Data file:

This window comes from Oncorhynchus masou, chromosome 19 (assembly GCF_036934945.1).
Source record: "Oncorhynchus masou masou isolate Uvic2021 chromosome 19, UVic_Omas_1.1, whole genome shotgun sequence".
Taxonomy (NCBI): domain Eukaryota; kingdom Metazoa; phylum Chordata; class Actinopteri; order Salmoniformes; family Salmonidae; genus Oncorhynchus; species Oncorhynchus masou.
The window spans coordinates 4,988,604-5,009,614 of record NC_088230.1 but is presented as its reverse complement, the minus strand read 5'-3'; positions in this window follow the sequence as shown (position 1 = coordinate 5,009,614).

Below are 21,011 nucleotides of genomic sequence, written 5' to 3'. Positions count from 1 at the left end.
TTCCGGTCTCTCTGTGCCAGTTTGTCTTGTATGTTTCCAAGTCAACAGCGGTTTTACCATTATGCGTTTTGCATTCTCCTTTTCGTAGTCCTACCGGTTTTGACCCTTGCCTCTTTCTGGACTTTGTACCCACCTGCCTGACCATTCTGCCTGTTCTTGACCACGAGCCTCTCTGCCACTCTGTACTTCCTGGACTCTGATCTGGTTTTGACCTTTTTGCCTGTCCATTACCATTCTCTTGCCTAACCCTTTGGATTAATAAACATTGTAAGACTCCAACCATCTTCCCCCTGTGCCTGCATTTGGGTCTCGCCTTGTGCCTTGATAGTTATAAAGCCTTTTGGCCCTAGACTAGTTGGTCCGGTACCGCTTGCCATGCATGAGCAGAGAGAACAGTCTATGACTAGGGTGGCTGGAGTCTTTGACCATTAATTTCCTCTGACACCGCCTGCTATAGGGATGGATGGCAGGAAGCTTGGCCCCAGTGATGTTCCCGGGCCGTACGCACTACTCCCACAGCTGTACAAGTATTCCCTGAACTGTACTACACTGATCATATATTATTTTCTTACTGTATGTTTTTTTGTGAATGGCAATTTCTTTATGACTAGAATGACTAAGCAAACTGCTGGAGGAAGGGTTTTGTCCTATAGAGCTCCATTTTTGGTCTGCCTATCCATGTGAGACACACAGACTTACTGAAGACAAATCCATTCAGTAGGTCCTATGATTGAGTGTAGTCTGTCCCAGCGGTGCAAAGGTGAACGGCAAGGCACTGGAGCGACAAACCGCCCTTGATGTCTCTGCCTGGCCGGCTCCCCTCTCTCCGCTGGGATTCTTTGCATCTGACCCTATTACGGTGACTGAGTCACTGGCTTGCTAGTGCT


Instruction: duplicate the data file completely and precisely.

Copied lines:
This window comes from Oncorhynchus masou, chromosome 19 (assembly GCF_036934945.1).
Source record: "Oncorhynchus masou masou isolate Uvic2021 chromosome 19, UVic_Omas_1.1, whole genome shotgun sequence".
Taxonomy (NCBI): domain Eukaryota; kingdom Metazoa; phylum Chordata; class Actinopteri; order Salmoniformes; family Salmonidae; genus Oncorhynchus; species Oncorhynchus masou.
The window spans coordinates 4,988,604-5,009,614 of record NC_088230.1 but is presented as its reverse complement, the minus strand read 5'-3'; positions in this window follow the sequence as shown (position 1 = coordinate 5,009,614).

Below are 21,011 nucleotides of genomic sequence, written 5' to 3'. Positions count from 1 at the left end.
TTCCGGTCTCTCTGTGCCAGTTTGTCTTGTATGTTTCCAAGTCAACAGCGGTTTTACCATTATGCGTTTTGCATTCTCCTTTTCGTAGTCCTACCGGTTTTGACCCTTGCCTCTTTCTGGACTTTGTACCCACCTGCCTGACCATTCTGCCTGTTCTTGACCACGAGCCTCTCTGCCACTCTGTACTTCCTGGACTCTGATCTGGTTTTGACCTTTTTGCCTGTCCATTACCATTCTCTTGCCTAACCCTTTGGATTAATAAACATTGTAAGACTCCAACCATCTTCCCCCTGTGCCTGCATTTGGGTCTCGCCTTGTGCCTTGATAGTTATAAAGCCTTTTGGCCCTAGACTAGTTGGTCCGGTACCGCTTGCCATGCATGAGCAGAGAGAACAGTCTATGACTAGGGTGGCTGGAGTCTTTGACCATTAATTTCCTCTGACACCGCCTGCTATAGGGATGGATGGCAGGAAGCTTGGCCCCAGTGATGTTCCCGGGCCGTACGCACTACTCCCACAGCTGTACAAGTATTCCCTGAACTGTACTACACTGATCATATATTATTTTCTTACTGTATGTTTTTTTGTGAATGGCAATTTCTTTATGACTAGAATGACTAAGCAAACTGCTGGAGGAAGGGTTTTGTCCTATAGAGCTCCATTTTTGGTCTGCCTATCCATGTGAGACACACAGACTTACTGAAGACAAATCCATTCAGTAGGTCCTATGATTGAGTGTAGTCTGTCCCAGCGGTGCAAAGGTGAACGGCAAGGCACTGGAGCGACAAACCGCCCTTGATGTCTCTGCCTGGCCGGCTCCCCTCTCTCCGCTGGGATTCTTTGCATCTGACCCTATTACGGTGACTGAGTCACTGGCTTGCTAGTGCT